Meng culture, a local term for the Chinese preference for cute and cuddly things, has seen its influence grow in the beauty market. Brands have started tapping into this trend by collaborating with cute IPs, such as cartoons or digital characters. In fact, over 77 percent of the female consumers interviewed by Mintel stated that the unique appearance of IP collaborations made them more eager to buy. Meanwhile, 37 percent expressed a willingness to purchase their favorite IP — regardless of the price of the licensed product. For instance, a cute pink fox called LinaBell, recently introduced to the Duffy and Friends plush toy line at Shanghai Disneyland, has become China’s latest sensation. Its merchandise always sells out within minutes as enthusiastic fans are willing to pay ten times the price of her dolls on the secondary market.

LinaBell (far left) is the newest addition to the Duffy and Friends family. Photo: Shanghai Disneyland’s Weibo

And over the previous year, many other companies have explored this concept. LVMH’s skincare brand, Fresh, launched a yearly collaboration with POP Mart’s most successful IP, Molly. Other brands dipping into the IP market include Shu Uemura, which partnered with Hello Kitty, and Colorkey, which teamed up with Pokémon. Today, Meng is not just a trend but a lasting sales engine that specifically targets Millennials and Gen Zers who still feel young at heart.

Brands like Fresh (left) and Colorkey (right) have tapped the Meng trend by collaborating with cute IP. Photo: Pop Mart, Colorkey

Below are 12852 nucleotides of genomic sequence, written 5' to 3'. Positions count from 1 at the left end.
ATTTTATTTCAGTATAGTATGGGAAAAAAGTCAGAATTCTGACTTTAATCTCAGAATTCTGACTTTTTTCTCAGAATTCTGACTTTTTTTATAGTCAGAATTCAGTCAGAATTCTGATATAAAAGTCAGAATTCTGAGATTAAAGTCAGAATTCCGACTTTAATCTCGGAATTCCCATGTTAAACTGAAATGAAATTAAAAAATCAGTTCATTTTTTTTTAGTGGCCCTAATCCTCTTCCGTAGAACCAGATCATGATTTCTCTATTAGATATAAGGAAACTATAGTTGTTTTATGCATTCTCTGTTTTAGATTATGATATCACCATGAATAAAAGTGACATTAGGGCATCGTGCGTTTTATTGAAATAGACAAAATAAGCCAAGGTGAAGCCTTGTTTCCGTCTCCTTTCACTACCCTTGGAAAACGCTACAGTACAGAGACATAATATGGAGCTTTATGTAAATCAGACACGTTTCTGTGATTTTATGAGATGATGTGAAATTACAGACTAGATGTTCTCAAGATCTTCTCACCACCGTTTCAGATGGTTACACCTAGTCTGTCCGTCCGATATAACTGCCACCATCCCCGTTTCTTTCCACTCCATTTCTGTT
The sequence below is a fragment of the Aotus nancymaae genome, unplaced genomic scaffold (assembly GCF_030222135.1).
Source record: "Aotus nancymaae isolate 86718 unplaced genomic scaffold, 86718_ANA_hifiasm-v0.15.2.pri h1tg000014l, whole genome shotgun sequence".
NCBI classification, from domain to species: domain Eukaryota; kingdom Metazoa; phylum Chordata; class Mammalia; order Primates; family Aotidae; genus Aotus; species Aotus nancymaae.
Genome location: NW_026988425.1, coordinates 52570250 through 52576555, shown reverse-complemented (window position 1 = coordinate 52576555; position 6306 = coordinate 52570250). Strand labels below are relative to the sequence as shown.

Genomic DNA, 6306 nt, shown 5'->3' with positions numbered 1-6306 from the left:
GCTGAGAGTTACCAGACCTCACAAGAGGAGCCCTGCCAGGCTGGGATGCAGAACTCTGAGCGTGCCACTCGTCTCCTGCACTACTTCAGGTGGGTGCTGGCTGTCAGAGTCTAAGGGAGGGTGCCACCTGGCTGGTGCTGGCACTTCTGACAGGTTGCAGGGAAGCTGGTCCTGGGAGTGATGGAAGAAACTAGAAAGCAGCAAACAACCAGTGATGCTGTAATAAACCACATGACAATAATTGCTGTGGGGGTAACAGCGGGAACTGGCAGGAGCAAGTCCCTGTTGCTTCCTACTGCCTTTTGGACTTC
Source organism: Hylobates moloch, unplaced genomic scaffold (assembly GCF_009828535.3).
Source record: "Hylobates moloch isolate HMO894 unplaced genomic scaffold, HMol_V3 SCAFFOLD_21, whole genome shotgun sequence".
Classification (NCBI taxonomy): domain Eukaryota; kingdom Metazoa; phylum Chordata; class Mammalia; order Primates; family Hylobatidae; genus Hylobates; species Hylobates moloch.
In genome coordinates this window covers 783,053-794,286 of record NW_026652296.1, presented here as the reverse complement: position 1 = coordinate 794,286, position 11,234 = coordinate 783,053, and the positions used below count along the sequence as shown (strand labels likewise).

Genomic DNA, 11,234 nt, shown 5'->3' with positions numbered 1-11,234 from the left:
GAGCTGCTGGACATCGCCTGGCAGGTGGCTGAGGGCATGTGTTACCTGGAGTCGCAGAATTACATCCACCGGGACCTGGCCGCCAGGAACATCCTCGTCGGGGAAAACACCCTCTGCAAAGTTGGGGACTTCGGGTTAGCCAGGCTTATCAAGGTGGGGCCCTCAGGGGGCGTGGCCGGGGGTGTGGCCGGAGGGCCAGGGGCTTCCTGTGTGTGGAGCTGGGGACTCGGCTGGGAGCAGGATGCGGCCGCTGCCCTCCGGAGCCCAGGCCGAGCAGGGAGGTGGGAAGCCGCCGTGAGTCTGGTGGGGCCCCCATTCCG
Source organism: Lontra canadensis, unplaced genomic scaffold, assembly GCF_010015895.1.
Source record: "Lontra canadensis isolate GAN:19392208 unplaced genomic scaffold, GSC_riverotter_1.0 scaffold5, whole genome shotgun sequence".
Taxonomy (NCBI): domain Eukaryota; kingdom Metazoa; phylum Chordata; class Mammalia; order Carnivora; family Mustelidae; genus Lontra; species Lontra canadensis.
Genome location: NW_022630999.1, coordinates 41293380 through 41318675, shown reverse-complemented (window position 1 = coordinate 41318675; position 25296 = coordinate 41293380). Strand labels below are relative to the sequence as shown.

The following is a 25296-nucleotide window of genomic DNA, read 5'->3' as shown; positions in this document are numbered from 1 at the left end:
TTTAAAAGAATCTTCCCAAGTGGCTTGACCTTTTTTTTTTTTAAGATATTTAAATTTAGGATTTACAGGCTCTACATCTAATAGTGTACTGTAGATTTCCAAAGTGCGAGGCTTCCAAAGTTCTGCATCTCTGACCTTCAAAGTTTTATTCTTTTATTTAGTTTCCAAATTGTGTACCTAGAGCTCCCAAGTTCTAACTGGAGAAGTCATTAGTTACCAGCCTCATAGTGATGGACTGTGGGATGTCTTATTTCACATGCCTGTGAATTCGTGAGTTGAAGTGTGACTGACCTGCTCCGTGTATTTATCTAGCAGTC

New Chinese style 新中式

An appreciation for traditional motifs and culture is rising among young consumers and even penetrates the makeup market. Xinzhongshi, aka “New Chinese Style,” has been recognized as one of the trendiest makeup styles on Xiaohongshu (by searching the keyword, 44,000 UGC instances appear on the platform.) However, the spirit of Gen Z’s new Chinese style is not to blindly identify with Made in China, notes Steven Luo, Xiaohongshu’s head of brand marketing solutions of Luxury & Fashion. Instead, he says that “weaving in classic Chinese elements with modern trends, and amplifying cross-cultural collaborations” is more in vogue.

Not surprisingly, many popular virtual idols have adopted oriental makeup aesthetics, like Ling, who now endorses Tesla and Vogue. But, the aesthetic is not fully defined yet. “Rather than simply blending Chinese elements, this new style is a reinvention,” explains Luo. Therefore, global beauty brands can playfully tap on their creativity or collaborate with makeup artists to propose New Chinese styles for users to imitate.

Beauty Food

The evolving demand for makeup and skincare products in China has broadened the concept of beauty, and young consumers now want beauty results through healthier habits or beauty foods like collagen drinks, antiglycation tablets, and anti-melatonin pills.

According to data from Zhiyan Consulting collected between 2013 and 2015, the beauty food market grew by $500 million — likely because Chinese people tend to believe that oral nutrients are absorbed better than external applications. As such, China’s beauty food industry is expected to enter a period of rapid development, reaching $3.8 billion by the end of 2022.

So far, only Japanese and Korean brands have established a solid reputation in the local beauty food market. Yet, the expected growth offers opportunities to all beauty players. In fact, in 2020, Coca-Cola launched a limited edition collagen drink in China.

In light of the above trends, it is foreseeable that many new players specializing in areas like cruelty-free makeup and beauty foods will emerge as winners in the 2022 beauty arena. The entrance of new labels will pressure the sector’s big players for innovation. Meanwhile, leading brands who enjoy larger marketing budgets can take advantage of emerging trends like virtual idols, Meng culture, and the New Chinese Style. In 2022, brands that dare to experiment with new trends will potentially get to the upper hand.